They came from as far as the Netherlands and Canada, each plunking down hundreds of dollars to cleanse their minds for three days inside a cramped Camden County townhouse.

Six of the seven people who participated in voodoo high priest Hector Salva's three-day spiritual cleansing are probably back home now, having been attracted to South Jersey by the promise of the Haitian ritual.

The seventh participant, a 21-year-old male-to-female transgendered woman from Arkansas, died during the ritual at Salva's two-story house in Gloucester Township, police said.

The body of Lucille Hamilton - a youth counselor who also worked for a flag dealer and had planned to attend college in Little Rock, Ark., in the fall - was being flown to Memphis, Tenn., where an ambulance was to take her back home to Little Rock.

Her friends there say they want answers and an apology from Salva, who goes by the name "Houngan Hector" on his Gade Nou Leve Society Web site.

"I'm certain no one meant to hurt anyone, but she was in their care and there has to be some accountability," said Randi M. Romo, executive director of the Center for Artistic Revolution, a Little Rock-based nonprofit agency for which Hamilton worked as a youth counselor.

"They haven't even contacted her mother."

No one answered at the door of the Loch Lomond Drive townhouse yesterday, and Salva, who claims he was initiated as a senior priest in Haiti, did not respond to e-mails for comment.

Hamilton paid $621 to undergo the cleansing ritual, called Lave Tet. On Saturday night, someone phoned 9-1-1 from the home, and authorities found Hamilton dead at the scene.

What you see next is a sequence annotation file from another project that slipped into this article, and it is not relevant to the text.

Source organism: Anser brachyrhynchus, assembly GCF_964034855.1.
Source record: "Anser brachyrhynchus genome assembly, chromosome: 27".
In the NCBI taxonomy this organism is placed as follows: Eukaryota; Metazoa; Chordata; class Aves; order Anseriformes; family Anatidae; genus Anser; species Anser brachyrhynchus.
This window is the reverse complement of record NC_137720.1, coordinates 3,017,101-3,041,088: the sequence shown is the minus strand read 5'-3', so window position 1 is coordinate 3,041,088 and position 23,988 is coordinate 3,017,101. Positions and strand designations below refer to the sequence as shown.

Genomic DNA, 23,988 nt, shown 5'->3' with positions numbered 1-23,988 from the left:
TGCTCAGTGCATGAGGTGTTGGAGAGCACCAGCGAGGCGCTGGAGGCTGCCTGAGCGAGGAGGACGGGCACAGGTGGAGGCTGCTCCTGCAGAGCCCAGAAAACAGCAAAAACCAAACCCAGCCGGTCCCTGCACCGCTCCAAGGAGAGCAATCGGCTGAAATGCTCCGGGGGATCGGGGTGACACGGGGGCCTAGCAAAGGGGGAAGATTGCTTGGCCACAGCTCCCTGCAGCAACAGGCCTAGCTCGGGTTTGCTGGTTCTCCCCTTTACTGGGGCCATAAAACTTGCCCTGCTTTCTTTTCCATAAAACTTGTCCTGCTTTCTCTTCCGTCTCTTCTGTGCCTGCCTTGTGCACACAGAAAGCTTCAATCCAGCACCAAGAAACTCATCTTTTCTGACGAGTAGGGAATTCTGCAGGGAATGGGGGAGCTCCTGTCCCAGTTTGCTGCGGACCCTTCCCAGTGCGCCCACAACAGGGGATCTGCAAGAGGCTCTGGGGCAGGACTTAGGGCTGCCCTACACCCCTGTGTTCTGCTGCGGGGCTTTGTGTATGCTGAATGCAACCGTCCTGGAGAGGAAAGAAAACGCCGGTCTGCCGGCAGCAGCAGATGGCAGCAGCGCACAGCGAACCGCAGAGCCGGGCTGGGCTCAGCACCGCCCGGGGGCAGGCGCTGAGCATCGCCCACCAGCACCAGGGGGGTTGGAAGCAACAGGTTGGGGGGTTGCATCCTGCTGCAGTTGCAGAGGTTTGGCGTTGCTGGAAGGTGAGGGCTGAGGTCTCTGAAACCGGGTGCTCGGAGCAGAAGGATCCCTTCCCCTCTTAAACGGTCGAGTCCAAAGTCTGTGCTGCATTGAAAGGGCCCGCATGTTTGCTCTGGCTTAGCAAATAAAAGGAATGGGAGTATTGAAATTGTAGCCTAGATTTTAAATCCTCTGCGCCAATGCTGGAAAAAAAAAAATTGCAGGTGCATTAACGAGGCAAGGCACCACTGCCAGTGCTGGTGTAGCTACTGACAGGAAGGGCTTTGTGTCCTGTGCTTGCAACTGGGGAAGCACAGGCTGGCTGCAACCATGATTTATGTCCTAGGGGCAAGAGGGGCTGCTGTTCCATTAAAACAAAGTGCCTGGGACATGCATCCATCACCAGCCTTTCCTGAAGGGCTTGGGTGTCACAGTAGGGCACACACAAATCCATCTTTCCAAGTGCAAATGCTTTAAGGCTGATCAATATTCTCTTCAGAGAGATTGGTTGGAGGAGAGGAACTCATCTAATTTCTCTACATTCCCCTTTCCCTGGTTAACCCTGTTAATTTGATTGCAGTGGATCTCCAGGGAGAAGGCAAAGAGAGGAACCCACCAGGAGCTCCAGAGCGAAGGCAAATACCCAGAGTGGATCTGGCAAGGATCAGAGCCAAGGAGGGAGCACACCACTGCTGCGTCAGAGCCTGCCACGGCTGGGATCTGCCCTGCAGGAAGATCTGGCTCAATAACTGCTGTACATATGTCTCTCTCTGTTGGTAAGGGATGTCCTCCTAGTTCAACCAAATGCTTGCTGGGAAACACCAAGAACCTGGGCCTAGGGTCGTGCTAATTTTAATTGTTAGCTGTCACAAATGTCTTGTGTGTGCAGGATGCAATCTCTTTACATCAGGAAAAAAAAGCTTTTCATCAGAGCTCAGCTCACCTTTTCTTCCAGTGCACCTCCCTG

An autopsy has been completed, but authorities are awaiting the results of a toxicology test before ruling on a cause and manner of death, said Jason Laughlin, spokesman for the Camden County Prosecutor's Office.

The six others ranged in age from 25 to 50. Three are from New Jersey; the others came from Arizona, Canada and the Netherlands, Laughlin said.

All six, plus Salva, were treated and released at Virtua Hospital in Berlin Township, but authorities would not elaborate on what treatment they may have received.

No charges have been filed in the case, and authorities have not called the death suspicious or said whether drugs or alcohol were involved.

The Camden County Health Department found no violations at the townhouse yesterday. Gloucester Township's code-enforcement office also planned to visit.

Countywide Animal Control, a private company under contract with the county, removed several dead chickens from the house after Saturday night's incident, Laughlin said.

The sole surviving chicken, a Barred Rock hen, is now on a farm in Newfield, Gloucester County, according to Countywide owner James McCleery.

Romo said his organization is planning a memorial for Hamilton for Friday, the same day as her funeral. He said Hamilton was an "explorer" of religion and spirituality. He refuted the suggestion by some that she had traveled to South Jersey because she was struggling with her identity.

"Whether people were being mean, questioning her, or challenging her, she lived true to herself," he said. "I'm sure she had to be afraid sometimes. It's not easy, certainly not in Little Rock."

Hamilton was scheduled to start classes at the University of Arkansas at Little Rock next month, friends said.

Meanwhile, authorities said it was not the first time they had encountered dead animals in unusual circumstances in South Jersey.

McCleery and police said calls had been received earlier this year involving animals in Lindenwold, Camden County.

In the first case, a goat's head was found inside a recently dug grave in the Gates of Heaven cemetery on the White Horse Pike. Not long afterward, candles and dead birds were found at the doorstep of the Lindenwold police station.

Lindenwold Police Detective Chris Sherrer said police have not determined where the animals came from or why they were placed at either location.

"It's weird," he said.